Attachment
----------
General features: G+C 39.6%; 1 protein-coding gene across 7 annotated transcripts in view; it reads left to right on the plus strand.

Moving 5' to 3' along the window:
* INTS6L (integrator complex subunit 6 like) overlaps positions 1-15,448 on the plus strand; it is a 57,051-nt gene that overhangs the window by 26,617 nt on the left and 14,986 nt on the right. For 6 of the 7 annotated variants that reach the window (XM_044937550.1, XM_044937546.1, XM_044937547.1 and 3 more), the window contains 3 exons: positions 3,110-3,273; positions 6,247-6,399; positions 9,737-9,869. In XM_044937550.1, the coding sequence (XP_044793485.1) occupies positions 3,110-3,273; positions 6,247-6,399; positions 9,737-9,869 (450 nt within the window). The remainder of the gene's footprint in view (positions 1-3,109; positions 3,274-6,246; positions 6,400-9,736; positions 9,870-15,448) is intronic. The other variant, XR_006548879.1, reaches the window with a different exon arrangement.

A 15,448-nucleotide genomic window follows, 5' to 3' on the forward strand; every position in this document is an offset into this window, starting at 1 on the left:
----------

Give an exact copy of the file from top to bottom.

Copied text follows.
General features: G+C 39.6%; 1 protein-coding gene across 7 annotated transcripts in view; it reads left to right on the plus strand.

Moving 5' to 3' along the window:
* INTS6L (integrator complex subunit 6 like) overlaps positions 1-15,448 on the plus strand; it is a 57,051-nt gene that overhangs the window by 26,617 nt on the left and 14,986 nt on the right. For 6 of the 7 annotated variants that reach the window (XM_044937550.1, XM_044937546.1, XM_044937547.1 and 3 more), the window contains 3 exons: positions 3,110-3,273; positions 6,247-6,399; positions 9,737-9,869. In XM_044937550.1, the coding sequence (XP_044793485.1) occupies positions 3,110-3,273; positions 6,247-6,399; positions 9,737-9,869 (450 nt within the window). The remainder of the gene's footprint in view (positions 1-3,109; positions 3,274-6,246; positions 6,400-9,736; positions 9,870-15,448) is intronic. The other variant, XR_006548879.1, reaches the window with a different exon arrangement.

A 15,448-nucleotide genomic window follows, 5' to 3' on the forward strand; every position in this document is an offset into this window, starting at 1 on the left: